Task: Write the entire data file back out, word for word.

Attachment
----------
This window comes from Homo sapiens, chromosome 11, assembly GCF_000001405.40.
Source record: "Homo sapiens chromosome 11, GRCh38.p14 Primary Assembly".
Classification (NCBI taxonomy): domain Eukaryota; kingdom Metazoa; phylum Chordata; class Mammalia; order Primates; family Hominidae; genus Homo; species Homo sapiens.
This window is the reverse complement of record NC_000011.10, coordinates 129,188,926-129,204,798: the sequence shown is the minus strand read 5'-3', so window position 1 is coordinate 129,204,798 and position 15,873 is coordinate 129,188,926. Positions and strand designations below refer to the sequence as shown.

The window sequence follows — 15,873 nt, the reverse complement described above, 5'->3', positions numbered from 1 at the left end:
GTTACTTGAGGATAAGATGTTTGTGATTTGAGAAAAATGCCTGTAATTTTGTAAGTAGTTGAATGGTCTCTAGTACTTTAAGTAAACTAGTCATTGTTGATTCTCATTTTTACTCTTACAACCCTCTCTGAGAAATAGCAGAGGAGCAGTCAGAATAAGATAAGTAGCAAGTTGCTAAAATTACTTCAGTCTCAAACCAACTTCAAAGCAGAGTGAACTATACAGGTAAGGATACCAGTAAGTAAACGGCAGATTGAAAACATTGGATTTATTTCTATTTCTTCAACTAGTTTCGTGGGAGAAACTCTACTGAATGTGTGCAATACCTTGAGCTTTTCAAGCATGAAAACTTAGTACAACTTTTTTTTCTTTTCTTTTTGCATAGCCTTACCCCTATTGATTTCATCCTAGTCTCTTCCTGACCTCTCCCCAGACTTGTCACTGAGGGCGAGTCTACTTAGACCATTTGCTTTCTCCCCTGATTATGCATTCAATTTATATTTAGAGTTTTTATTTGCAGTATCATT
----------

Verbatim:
This window comes from Homo sapiens, chromosome 11, assembly GCF_000001405.40.
Source record: "Homo sapiens chromosome 11, GRCh38.p14 Primary Assembly".
Classification (NCBI taxonomy): domain Eukaryota; kingdom Metazoa; phylum Chordata; class Mammalia; order Primates; family Hominidae; genus Homo; species Homo sapiens.
This window is the reverse complement of record NC_000011.10, coordinates 129,188,926-129,204,798: the sequence shown is the minus strand read 5'-3', so window position 1 is coordinate 129,204,798 and position 15,873 is coordinate 129,188,926. Positions and strand designations below refer to the sequence as shown.

The window sequence follows — 15,873 nt, the reverse complement described above, 5'->3', positions numbered from 1 at the left end:
GTTACTTGAGGATAAGATGTTTGTGATTTGAGAAAAATGCCTGTAATTTTGTAAGTAGTTGAATGGTCTCTAGTACTTTAAGTAAACTAGTCATTGTTGATTCTCATTTTTACTCTTACAACCCTCTCTGAGAAATAGCAGAGGAGCAGTCAGAATAAGATAAGTAGCAAGTTGCTAAAATTACTTCAGTCTCAAACCAACTTCAAAGCAGAGTGAACTATACAGGTAAGGATACCAGTAAGTAAACGGCAGATTGAAAACATTGGATTTATTTCTATTTCTTCAACTAGTTTCGTGGGAGAAACTCTACTGAATGTGTGCAATACCTTGAGCTTTTCAAGCATGAAAACTTAGTACAACTTTTTTTTCTTTTCTTTTTGCATAGCCTTACCCCTATTGATTTCATCCTAGTCTCTTCCTGACCTCTCCCCAGACTTGTCACTGAGGGCGAGTCTACTTAGACCATTTGCTTTCTCCCCTGATTATGCATTCAATTTATATTTAGAGTTTTTATTTGCAGTATCATT